When synthesizing and processing audio on modern processors, when would one consider using something other than single precision (32 bit) floating point? Obviously, the audio coming in and going out to the real world is 16/24 bit, so I'm just talking about the precision of the signals (both the audio itself and things like filter coefficients) in the software.

Assume that:

  • the CPU/DSP has hardware floating point support for both single and double precision
  • The priority is quality audio, not high performance. For example, double precision would be considered if it offered better (perceptual) quality.

IEEE float singles only provide about 24 bits of mantissa. But many DSP/filtering algorithms (IIR biquads with poles/zeros near the unit circle, etc.) require far more than 24 bits of mantissa for intermediate computational products (accumulators, etc.), just to get final results accurate to near 16 or 24 bits. For these types of algorithms, 32, 40 and 48-bit scaled integer accumulators were often used with DSPs that had no FPU.

But on many current processor implementations (for PCs, smartphones, etc.), the double precision FPU is far faster than trying to use 32 or 64 bit scaled integer when your algorithm needs to have more than 24 bits of intermediate product.

To prevent trashing the data cache, the raw data can be in short integer or single precision float format, while only the more local computational kernel might use a higher resolution format. But if you are sharing intermediate computation results between DSP modules, the interchange protocol between modules may also benefit from a higher resolution (more than 24-bit mantissa) bus or data format.

  • $\begingroup$ This is the sort of info I was after. I'll accept this answer if you could kindly provide a concrete example of a case where double precision is required to make a filter work, i.e., it'll sound bad (or at least fairly ordinary) with single precision, but smooth as butter with double precision. $\endgroup$ – user1849104 Nov 25 '12 at 0:54
  • $\begingroup$ Also, what exactly do you mean by trashing the cache? Do you mean that having twice as much data going through it will make things horribly slow? $\endgroup$ – user1849104 Nov 25 '12 at 0:56
  • $\begingroup$ An example was given, IIR with poles/zeros near the unit circle. If there's a cache, algorithms and working data sets that fit in this cache can be significantly faster than ones that don't. $\endgroup$ – hotpaw2 Nov 25 '12 at 1:27

the CPU/DSP has hardware floating point support for both single and double precision.

It really depends on what kind of support you are talking about. On x86, when using the x87 style floating point instructions, you get the full 80-bit internal precision and the same processing time - whether you are working with single or double precision.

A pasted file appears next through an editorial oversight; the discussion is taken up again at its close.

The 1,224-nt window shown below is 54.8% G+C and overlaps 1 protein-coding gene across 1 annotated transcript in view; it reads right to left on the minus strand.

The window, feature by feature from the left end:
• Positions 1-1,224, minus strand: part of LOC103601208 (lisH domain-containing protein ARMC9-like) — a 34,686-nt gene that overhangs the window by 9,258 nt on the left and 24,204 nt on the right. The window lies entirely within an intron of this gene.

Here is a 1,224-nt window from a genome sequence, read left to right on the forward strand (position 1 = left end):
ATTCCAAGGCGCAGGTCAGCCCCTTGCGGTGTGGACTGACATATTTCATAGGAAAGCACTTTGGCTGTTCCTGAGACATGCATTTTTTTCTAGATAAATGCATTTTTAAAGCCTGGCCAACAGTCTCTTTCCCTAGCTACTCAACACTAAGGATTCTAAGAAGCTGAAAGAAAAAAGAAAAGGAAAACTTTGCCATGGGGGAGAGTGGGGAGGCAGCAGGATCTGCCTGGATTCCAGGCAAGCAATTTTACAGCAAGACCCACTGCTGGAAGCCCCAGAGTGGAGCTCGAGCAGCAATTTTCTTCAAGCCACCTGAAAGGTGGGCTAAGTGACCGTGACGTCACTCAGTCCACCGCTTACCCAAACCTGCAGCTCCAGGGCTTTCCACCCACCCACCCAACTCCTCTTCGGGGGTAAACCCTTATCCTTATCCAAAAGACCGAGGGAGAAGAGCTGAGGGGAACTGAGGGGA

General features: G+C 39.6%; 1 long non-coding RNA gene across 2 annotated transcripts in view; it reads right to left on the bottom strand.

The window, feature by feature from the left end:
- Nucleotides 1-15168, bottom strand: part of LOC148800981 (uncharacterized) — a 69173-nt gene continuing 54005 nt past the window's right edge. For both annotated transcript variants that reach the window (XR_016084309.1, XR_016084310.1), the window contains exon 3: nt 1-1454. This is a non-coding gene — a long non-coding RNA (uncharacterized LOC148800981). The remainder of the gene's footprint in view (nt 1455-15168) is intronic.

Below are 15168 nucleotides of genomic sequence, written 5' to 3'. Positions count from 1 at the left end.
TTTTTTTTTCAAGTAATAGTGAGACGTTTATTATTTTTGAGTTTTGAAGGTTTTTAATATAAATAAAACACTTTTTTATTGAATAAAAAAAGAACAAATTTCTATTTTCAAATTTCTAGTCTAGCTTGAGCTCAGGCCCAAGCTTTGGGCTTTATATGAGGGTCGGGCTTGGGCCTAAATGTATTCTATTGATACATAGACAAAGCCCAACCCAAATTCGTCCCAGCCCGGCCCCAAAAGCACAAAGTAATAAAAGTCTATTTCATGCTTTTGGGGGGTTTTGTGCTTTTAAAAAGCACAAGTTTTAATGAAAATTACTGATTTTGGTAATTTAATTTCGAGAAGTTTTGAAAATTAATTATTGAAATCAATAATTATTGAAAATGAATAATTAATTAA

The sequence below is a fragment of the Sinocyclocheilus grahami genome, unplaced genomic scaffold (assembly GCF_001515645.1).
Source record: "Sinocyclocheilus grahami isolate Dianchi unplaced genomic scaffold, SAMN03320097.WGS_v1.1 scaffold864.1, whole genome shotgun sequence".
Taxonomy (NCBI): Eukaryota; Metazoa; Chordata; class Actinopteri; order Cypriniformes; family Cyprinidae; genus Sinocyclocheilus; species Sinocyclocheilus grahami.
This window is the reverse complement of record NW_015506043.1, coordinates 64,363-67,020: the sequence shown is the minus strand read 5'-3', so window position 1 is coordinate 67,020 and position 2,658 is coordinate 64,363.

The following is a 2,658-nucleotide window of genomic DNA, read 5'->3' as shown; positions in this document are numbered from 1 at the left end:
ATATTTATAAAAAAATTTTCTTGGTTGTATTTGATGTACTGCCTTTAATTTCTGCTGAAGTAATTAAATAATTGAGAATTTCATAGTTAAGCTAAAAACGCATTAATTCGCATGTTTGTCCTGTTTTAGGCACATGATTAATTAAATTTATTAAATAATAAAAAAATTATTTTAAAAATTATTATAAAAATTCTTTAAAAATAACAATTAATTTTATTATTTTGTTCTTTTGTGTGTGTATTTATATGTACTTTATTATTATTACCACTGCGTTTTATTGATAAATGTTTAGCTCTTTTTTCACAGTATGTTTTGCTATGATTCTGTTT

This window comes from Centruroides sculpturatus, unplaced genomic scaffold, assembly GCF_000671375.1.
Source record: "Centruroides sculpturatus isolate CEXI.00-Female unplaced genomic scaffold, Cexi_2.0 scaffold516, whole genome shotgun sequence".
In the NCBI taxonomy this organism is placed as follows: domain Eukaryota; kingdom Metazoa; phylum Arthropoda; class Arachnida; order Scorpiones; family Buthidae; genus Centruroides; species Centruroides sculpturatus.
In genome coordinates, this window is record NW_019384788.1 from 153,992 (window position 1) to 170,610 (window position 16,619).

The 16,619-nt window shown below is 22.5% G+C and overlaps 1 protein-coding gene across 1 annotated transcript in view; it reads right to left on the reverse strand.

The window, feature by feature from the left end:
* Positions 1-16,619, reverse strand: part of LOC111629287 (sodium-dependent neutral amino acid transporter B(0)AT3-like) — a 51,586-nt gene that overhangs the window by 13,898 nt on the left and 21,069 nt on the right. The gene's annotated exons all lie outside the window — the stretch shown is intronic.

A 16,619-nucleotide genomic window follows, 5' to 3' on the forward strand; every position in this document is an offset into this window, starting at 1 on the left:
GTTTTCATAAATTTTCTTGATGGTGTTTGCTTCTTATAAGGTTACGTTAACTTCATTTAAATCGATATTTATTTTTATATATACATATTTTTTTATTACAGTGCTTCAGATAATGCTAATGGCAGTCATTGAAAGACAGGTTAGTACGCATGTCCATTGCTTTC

But when using the SIMD instructions, you can get twice more work done using 32-bit floats than 64-bit floats. That's a big deal.

Another thing to take into account is memory - using double precision divides by two the amount of data that fits in the fastest levels of cache memory.

When synthesizing and processing audio on modern processors,

It will come down to what kind of synthesizing and processing you do. If it involves IIR filters (or more generally anything with state variables and/or feedback), you can more easily shoot yourself in the foot (instabilities or low-cutoff inaccuracies due to coefficient truncation) with 32-bit, if you don't think too much about what you are doing. Some filter topologies work flawlessly with 32-bit.

In any case, it's a numerical precision issue - in terms of quality, there won't be any perceptual difference. Keep in mind that it is quite ridiculous to expect a hardware audio chain to have more than 20 bits of precision (assuming the board is impeccably routed and all parts are ideal, we're still running into the limit of Johnson noise!) - and this precision is largely covered by single-precision floats. The signal path on a high-end mixing desk has 50s of op-amps, which individually have several orders of magnitude more distortion than the quantization noise of arithmetic operations on single-precision floats.

  • $\begingroup$ Would it be safe to say that using single precision with SIMD instructions will always give you roughly twice the performance over double precision? $\endgroup$ – user1849104 Nov 25 '12 at 0:59
  • $\begingroup$ Since I can no longer edit the previous comment: I've never had the opportunity to (directly) use any SIMD instruction sets. Is it possible to simply use single precision and get twice the performance? Or does reality get in the way? $\endgroup$ – user1849104 Nov 25 '12 at 1:08

You need to know the numerical requirements of your algorithm and choose the precision accordingly.